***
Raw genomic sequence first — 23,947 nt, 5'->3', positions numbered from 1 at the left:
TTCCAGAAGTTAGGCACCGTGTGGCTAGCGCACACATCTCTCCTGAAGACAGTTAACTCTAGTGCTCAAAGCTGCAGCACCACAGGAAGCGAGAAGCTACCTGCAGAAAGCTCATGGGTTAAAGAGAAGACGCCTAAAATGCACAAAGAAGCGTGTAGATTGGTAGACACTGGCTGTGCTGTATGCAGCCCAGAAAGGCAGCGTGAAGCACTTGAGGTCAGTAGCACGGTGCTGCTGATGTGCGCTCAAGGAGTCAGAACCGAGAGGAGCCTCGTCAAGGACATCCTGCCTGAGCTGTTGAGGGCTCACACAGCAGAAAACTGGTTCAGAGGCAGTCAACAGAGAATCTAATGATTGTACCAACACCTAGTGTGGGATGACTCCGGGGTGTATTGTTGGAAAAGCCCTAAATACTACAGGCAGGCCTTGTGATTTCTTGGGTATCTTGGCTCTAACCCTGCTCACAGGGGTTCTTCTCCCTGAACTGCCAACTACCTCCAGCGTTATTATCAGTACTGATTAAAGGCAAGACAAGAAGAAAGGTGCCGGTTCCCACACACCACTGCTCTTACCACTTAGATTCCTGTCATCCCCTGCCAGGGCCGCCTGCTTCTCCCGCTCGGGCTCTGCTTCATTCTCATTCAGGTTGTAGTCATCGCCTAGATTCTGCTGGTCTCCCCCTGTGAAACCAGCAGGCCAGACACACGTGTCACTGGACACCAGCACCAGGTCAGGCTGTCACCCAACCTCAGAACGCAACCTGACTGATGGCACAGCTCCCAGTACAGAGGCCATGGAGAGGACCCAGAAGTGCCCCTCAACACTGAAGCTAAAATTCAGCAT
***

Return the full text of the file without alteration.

Raw genomic sequence first — 23,947 nt, 5'->3', positions numbered from 1 at the left:
TTCCAGAAGTTAGGCACCGTGTGGCTAGCGCACACATCTCTCCTGAAGACAGTTAACTCTAGTGCTCAAAGCTGCAGCACCACAGGAAGCGAGAAGCTACCTGCAGAAAGCTCATGGGTTAAAGAGAAGACGCCTAAAATGCACAAAGAAGCGTGTAGATTGGTAGACACTGGCTGTGCTGTATGCAGCCCAGAAAGGCAGCGTGAAGCACTTGAGGTCAGTAGCACGGTGCTGCTGATGTGCGCTCAAGGAGTCAGAACCGAGAGGAGCCTCGTCAAGGACATCCTGCCTGAGCTGTTGAGGGCTCACACAGCAGAAAACTGGTTCAGAGGCAGTCAACAGAGAATCTAATGATTGTACCAACACCTAGTGTGGGATGACTCCGGGGTGTATTGTTGGAAAAGCCCTAAATACTACAGGCAGGCCTTGTGATTTCTTGGGTATCTTGGCTCTAACCCTGCTCACAGGGGTTCTTCTCCCTGAACTGCCAACTACCTCCAGCGTTATTATCAGTACTGATTAAAGGCAAGACAAGAAGAAAGGTGCCGGTTCCCACACACCACTGCTCTTACCACTTAGATTCCTGTCATCCCCTGCCAGGGCCGCCTGCTTCTCCCGCTCGGGCTCTGCTTCATTCTCATTCAGGTTGTAGTCATCGCCTAGATTCTGCTGGTCTCCCCCTGTGAAACCAGCAGGCCAGACACACGTGTCACTGGACACCAGCACCAGGTCAGGCTGTCACCCAACCTCAGAACGCAACCTGACTGATGGCACAGCTCCCAGTACAGAGGCCATGGAGAGGACCCAGAAGTGCCCCTCAACACTGAAGCTAAAATTCAGCAT